CASPER, Wyo. (AP) - A Wyoming company has settled a federal lawsuit by a former employee who claimed she was pressured to take Scientology courses as a condition of her employment.
Julie A. Rohrbacher filed the lawsuit in 2018 against Teton Therapy, which operates physical and occupational therapy offices in four Wyoming locations.
Rohrbacher claimed that owner Jeff McMenamy declined to promote her and then forced her to resign in 2013 after she refused to enroll in Church of Scientology courses.
She sued under the Civil Rights Act of 1964, which prohibits religious harassment and discrimination at work.
The suit was settled on Jan. 2, and Chief U.S. District Judge Scott Skavdahl dismissed the case, the Casper Star-Tribune reports. Settlement terms weren't disclosed.
Scientology is a church founded by science fiction writer L. Ron Hubbard in the early 1950s. The church has about 10 million members worldwide.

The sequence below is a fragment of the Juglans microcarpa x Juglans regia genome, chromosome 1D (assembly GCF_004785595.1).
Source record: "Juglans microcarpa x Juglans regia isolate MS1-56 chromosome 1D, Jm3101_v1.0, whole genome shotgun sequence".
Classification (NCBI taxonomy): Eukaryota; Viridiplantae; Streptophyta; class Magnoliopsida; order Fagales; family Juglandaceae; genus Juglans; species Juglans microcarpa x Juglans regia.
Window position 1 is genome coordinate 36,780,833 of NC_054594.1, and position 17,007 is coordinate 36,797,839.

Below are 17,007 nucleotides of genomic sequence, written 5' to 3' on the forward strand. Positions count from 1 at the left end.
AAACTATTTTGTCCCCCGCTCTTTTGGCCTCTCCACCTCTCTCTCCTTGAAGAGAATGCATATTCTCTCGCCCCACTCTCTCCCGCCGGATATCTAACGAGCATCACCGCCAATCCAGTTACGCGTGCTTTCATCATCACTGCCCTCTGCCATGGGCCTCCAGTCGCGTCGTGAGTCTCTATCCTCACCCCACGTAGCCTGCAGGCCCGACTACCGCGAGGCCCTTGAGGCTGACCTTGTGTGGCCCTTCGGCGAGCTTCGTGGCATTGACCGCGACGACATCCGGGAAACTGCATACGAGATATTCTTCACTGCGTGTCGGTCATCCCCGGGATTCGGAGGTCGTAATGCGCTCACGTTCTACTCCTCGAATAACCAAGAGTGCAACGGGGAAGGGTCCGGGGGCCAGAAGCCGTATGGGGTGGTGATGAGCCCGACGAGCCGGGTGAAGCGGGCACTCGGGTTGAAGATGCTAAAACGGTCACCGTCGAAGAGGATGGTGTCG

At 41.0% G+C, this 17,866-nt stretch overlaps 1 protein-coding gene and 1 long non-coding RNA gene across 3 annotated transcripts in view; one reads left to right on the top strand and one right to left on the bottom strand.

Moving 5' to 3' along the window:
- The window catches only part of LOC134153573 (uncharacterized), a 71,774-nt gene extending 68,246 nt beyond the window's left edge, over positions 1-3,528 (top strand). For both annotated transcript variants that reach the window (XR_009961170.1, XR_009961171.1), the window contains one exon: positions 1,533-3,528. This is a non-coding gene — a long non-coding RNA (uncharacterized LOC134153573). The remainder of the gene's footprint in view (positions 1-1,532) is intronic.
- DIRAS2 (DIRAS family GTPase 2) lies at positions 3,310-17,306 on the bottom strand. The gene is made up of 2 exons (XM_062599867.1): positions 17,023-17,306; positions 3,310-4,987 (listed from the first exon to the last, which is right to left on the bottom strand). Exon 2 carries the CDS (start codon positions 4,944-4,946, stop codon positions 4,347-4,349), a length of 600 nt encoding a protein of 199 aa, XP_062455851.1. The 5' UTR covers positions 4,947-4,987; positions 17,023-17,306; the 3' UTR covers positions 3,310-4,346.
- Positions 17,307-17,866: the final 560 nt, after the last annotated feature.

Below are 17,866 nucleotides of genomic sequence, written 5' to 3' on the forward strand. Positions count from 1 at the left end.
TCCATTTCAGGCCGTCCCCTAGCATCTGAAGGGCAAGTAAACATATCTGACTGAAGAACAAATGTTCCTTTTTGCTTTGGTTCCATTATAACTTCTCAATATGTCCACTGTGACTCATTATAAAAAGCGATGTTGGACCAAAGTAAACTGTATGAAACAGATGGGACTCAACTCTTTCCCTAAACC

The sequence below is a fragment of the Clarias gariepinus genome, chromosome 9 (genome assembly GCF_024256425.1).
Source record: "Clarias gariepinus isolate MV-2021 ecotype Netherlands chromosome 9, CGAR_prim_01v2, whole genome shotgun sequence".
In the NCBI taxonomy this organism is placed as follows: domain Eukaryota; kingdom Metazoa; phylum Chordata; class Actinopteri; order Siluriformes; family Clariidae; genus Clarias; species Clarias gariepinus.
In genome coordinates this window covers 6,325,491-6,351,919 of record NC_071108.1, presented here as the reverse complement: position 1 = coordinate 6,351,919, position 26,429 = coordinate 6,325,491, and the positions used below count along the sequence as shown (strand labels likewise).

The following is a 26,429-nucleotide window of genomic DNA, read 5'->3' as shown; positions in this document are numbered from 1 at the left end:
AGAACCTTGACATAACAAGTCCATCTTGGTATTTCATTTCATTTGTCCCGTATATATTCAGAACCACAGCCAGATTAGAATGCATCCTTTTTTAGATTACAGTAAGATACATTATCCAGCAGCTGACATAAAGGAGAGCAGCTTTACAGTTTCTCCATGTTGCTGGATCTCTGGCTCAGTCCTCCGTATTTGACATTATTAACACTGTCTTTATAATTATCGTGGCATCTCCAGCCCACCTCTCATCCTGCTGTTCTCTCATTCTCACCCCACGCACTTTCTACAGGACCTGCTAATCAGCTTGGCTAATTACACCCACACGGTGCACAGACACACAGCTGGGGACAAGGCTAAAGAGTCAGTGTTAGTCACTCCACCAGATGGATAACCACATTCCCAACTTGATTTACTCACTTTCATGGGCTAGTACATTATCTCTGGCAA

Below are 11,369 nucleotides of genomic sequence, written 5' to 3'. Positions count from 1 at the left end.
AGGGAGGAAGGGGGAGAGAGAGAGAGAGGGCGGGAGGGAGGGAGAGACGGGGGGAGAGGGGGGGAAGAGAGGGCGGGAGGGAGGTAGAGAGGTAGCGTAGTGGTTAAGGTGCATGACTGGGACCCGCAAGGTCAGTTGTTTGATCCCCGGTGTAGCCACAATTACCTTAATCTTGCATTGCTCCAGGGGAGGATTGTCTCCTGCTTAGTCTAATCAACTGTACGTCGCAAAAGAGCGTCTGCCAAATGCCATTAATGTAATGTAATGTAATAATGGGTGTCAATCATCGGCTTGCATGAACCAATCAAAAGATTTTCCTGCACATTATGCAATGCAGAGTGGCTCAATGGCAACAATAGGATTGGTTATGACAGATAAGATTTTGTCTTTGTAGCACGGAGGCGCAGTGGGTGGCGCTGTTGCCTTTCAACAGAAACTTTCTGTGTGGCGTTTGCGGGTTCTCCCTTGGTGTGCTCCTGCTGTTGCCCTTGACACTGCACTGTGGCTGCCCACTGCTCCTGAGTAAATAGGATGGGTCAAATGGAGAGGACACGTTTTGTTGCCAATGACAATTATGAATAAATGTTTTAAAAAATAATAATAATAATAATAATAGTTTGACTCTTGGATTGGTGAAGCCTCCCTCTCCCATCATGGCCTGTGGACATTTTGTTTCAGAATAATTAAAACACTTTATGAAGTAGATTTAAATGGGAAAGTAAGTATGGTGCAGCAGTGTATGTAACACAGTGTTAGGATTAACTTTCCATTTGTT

Steven Murray, an attorney for Rohrbacher, declined to comment on the settlement.
Teton Therapy owner Jeff McMenamy told the Star-Tribune on Monday that he used work training for business purposes and doesn't practice the religion.
"I have no intention of using any type of Scientology practices in my business," McMenamy said.
Court documents state that Rohrbacher, who worked at an office in Lander, was told to study a training manual that included quotations by Hubbard.
Rohrbacher also was required to participate in training in which McMenamy and other participants yelled "derogatory remarks" at each other to try to prompt a reaction, the documents state.
Rohrbacher alleged in one court filing that she was offered a promotion only if she agreed to attend a Scientology-based training course at the church's spiritual headquarters in Clearwater, Florida. She refused.
In December, Skavdahl dismissed one claim of religious harassment but allowed a claim of religious discrimination to proceed.